I found this from the Catholic Heritage Curricula website and thought I’d post it.  Praise a great skill to bring into the classroom.  ~ William

Words of praise, indeed, are almost as necessary to warm a child into congenial life as acts of kindness and affection.  Judicious praise is to children what the sun is to flowers.   — Christian Bovee, 19th century English author

Can you guess which teaching tool is age-appropriate for all grades, takes no prep time, warms the heart, and doesn’t cost a nickel?  Good for you!  You guessed it!  It’s praise.

To be effective, praise should not be vague, but must be directed at a specific action or work.

‘What a good boy!’ is vague and ineffective praise.  ‘See what a good job you did, staying between the lines on your handwriting page!’ is specific.  The former is a ‘warm fuzzy’ alone; the latter is a ‘warm fuzzy’ with directions embedded: praise as a teaching tool.

For example, you might say, ‘See how you made this letter ‘o’ stay right between the lines?  This is your best one.  Do you see any others that are really well done, like this one?’  Rather than pointing out only the o’s that are too small or go above or below guidelines, this method of ‘teaching praise’ demonstrates to the child what the goal is, and also points out that he can do it.  Pointing out the positives is a way to point out the negatives without mentioning them specifically. [If the letters that touch the top and bottom line are best, then it follows that dinky or wandering letters aren’t the best.]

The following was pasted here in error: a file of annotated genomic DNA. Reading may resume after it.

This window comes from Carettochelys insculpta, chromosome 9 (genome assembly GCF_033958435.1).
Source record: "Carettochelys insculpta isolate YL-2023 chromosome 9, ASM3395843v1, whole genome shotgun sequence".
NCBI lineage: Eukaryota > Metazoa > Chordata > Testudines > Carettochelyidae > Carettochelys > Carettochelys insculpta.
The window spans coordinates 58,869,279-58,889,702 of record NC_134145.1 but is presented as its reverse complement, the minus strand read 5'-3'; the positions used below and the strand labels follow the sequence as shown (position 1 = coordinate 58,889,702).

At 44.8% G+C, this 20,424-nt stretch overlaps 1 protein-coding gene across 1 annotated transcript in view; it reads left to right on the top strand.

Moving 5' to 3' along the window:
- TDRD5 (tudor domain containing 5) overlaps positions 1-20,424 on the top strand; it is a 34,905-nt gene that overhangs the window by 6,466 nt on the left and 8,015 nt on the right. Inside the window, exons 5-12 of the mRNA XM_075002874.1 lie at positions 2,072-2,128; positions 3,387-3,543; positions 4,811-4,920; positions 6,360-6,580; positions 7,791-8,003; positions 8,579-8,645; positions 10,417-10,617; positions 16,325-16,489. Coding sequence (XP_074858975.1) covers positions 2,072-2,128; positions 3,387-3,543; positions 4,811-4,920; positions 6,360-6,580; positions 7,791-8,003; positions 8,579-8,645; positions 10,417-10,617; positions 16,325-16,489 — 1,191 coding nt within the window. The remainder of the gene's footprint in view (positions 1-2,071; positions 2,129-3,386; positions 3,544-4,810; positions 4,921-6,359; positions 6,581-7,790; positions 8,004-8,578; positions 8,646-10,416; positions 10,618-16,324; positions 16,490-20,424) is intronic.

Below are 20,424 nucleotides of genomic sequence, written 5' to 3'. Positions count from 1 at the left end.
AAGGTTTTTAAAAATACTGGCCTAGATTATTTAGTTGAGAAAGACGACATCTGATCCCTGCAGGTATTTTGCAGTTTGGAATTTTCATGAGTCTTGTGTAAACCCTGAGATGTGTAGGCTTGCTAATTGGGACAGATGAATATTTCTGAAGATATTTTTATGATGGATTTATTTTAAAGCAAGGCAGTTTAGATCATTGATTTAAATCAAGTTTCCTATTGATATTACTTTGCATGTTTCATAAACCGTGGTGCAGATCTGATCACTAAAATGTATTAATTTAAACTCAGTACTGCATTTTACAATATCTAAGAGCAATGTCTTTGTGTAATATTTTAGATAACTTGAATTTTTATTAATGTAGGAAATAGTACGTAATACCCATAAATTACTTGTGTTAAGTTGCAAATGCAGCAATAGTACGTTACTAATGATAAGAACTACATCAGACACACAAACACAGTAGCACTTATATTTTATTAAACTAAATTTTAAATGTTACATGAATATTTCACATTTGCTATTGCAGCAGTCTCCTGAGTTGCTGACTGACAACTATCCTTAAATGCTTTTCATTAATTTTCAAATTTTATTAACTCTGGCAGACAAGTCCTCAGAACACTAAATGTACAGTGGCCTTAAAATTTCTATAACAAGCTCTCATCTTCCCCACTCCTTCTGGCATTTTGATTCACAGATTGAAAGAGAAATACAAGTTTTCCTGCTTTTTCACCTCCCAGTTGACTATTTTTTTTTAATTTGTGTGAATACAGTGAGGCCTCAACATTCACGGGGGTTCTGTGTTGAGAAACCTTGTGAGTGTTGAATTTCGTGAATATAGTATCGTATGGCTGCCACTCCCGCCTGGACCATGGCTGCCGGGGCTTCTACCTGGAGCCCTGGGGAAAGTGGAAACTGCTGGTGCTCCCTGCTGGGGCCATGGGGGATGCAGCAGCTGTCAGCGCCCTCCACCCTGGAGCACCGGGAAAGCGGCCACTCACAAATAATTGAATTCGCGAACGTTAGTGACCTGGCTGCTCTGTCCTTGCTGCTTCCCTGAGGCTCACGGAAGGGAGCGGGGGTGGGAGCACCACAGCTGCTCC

Ineffective praise lets the child know that you are happy with him, but without knowing exactly what he has done to please you.  Specific, effective praise not only lifts a dear little heart and brings a beaming smile to his face, but encourages him to continue his efforts, now that he understands what is expected.  ‘Oh, so that’s what it’s supposed to look like!  Hey, I really can do this.’

St. Philip Neri said, ‘If we wish to keep peace with our neighbor, we should never remind him of his natural defects.’  This advice works for children as well.  However, there are times when pointing out errors is unavoidable.  In these instances, offer the child a ‘praise sandwich’:   ‘Look at all these good letters, here and here and here.  Now, see how this one keeps wandering below the line?  I’ll bet you could bring this one up, just like the others.  See?  Here’s another one that is exactly right!  Way to go!’

‘Praise phrases’ are sincere and specific; they point out the positive rather than the negative.  ‘Beautiful work on your spelling test; you got 16 out of 20 right.  You are improving.’ is much better than the deflating, ‘You missed four this week.  I guess that’s better than missing six like you did last week.’

Some useful ‘praise phrases’ are:  ‘Good job on the———-‘  ‘Look at the nice work you did on—‘  ‘Wow!  Your—–just keeps getting better and better.’  ‘I like the way you are——–‘

Good use of teaching tools, Mom!

In Their Hearts,

Theresa Johnson